Just like those at Great Zimbabwe, the blocks were laid without mortar.

The wall is continuous except to the north-east where there is a considerable gap which appears to have formed the entrance. 

On the south-western face of the girdle wall are good examples of wall decoration, with the herring bone pattern more prominent. The area within the outer walls is divided into separate enclosures and the remains of dagga hut foundations can be noted as you go up the hill.

Rupise Springs, located about 75km from Chipinge Town along the Ngundu-Tanganda Road is a hidden gem that has become a treasure for locals as well as the few visitors who frequent the place to get a feel of the hot water that emerges from the springs non-stop. 

Locals also use the water for household chores as well as bathing. 

They also believe that mermaids appear when certain rules are broken around the area. According to local villagers, freedom fighters would frequent the place for rituals during the liberation struggle.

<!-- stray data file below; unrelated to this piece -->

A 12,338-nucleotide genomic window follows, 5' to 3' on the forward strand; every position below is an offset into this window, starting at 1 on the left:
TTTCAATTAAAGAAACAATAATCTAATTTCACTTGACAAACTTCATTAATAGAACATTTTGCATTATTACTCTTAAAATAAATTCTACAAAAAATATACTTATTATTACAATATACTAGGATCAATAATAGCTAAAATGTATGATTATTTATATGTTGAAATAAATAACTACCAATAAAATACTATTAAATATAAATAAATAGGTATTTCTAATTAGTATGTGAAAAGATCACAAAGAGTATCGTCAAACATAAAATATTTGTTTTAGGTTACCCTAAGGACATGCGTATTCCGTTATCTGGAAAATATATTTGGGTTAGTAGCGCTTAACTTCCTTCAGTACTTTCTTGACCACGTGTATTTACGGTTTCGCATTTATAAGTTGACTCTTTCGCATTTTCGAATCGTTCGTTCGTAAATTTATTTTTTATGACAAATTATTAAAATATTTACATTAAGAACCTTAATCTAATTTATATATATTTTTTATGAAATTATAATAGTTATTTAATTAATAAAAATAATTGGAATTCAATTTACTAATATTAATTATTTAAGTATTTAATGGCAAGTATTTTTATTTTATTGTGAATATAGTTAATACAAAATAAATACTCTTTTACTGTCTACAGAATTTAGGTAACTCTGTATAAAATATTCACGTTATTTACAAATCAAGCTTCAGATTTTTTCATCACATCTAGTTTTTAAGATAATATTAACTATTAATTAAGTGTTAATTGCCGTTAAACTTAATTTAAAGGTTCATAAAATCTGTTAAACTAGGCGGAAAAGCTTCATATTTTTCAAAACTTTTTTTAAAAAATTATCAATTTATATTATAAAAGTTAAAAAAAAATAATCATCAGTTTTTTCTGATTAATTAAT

While Rupise Springs are accessible, there are no ablution facilities at the site. 

Nyanga is home to another archaeological agricultural landscape Ziwa which was declared a national monument on May 3, 1946.  The Ziwa National Monument is one of Zimbabwe’s unique tourism treasure troves, with pristine and never ending beauty. 

The cultural landscape comprise stone terraces, enclosures, pits and forts covering 3 337 hectares. 

It is believed to have been constructed between the 17th and 18th century. 

The terraces are the most obvious and outstanding feature of the agricultural landscape and are a representative sample of a few areas in Africa where extensive fossil landscapes of past human activities survive in a more or less articulated seamless manner. 

In 1905, the monument was named Van Nierkerk Ruins after Major Pompey van Niekerk guided Dr Randall-MacIver in inspecting the monument.

The name was subsequently changed to Ziwa National Monument. 

Ziwa also has a rich natural environment ideal for those who love camping and site seeing. 

The imposing Ziwa and sacred Hamba Mountains are the monument’s major landmarks and form an exquisite series of high and low inselbergs and wooded hills with diverse flora and fauna.